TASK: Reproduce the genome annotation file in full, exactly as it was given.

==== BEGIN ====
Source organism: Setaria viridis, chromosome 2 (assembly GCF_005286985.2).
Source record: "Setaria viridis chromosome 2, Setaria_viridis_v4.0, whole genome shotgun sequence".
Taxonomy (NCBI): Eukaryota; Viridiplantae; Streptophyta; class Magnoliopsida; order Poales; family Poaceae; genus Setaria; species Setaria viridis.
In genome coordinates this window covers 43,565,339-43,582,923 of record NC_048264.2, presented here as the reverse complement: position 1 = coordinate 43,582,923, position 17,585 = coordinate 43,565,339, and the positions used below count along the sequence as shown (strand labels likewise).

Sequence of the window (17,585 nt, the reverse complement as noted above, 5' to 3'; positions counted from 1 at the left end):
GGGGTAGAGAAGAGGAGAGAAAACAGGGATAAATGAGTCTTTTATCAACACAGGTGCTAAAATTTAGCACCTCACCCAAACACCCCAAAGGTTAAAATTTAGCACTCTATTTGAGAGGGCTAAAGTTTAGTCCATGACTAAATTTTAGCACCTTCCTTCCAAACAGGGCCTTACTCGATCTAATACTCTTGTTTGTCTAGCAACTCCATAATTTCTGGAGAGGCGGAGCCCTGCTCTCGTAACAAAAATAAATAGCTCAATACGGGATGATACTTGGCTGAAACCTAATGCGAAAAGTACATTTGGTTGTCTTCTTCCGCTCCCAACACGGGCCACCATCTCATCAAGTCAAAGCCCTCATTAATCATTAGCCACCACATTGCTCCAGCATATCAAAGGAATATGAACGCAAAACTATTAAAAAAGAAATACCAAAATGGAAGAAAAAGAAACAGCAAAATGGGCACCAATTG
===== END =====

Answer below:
Source organism: Setaria viridis, chromosome 2 (assembly GCF_005286985.2).
Source record: "Setaria viridis chromosome 2, Setaria_viridis_v4.0, whole genome shotgun sequence".
Taxonomy (NCBI): Eukaryota; Viridiplantae; Streptophyta; class Magnoliopsida; order Poales; family Poaceae; genus Setaria; species Setaria viridis.
In genome coordinates this window covers 43,565,339-43,582,923 of record NC_048264.2, presented here as the reverse complement: position 1 = coordinate 43,582,923, position 17,585 = coordinate 43,565,339, and the positions used below count along the sequence as shown (strand labels likewise).

Sequence of the window (17,585 nt, the reverse complement as noted above, 5' to 3'; positions counted from 1 at the left end):
GGGGTAGAGAAGAGGAGAGAAAACAGGGATAAATGAGTCTTTTATCAACACAGGTGCTAAAATTTAGCACCTCACCCAAACACCCCAAAGGTTAAAATTTAGCACTCTATTTGAGAGGGCTAAAGTTTAGTCCATGACTAAATTTTAGCACCTTCCTTCCAAACAGGGCCTTACTCGATCTAATACTCTTGTTTGTCTAGCAACTCCATAATTTCTGGAGAGGCGGAGCCCTGCTCTCGTAACAAAAATAAATAGCTCAATACGGGATGATACTTGGCTGAAACCTAATGCGAAAAGTACATTTGGTTGTCTTCTTCCGCTCCCAACACGGGCCACCATCTCATCAAGTCAAAGCCCTCATTAATCATTAGCCACCACATTGCTCCAGCATATCAAAGGAATATGAACGCAAAACTATTAAAAAAGAAATACCAAAATGGAAGAAAAAGAAACAGCAAAATGGGCACCAATTG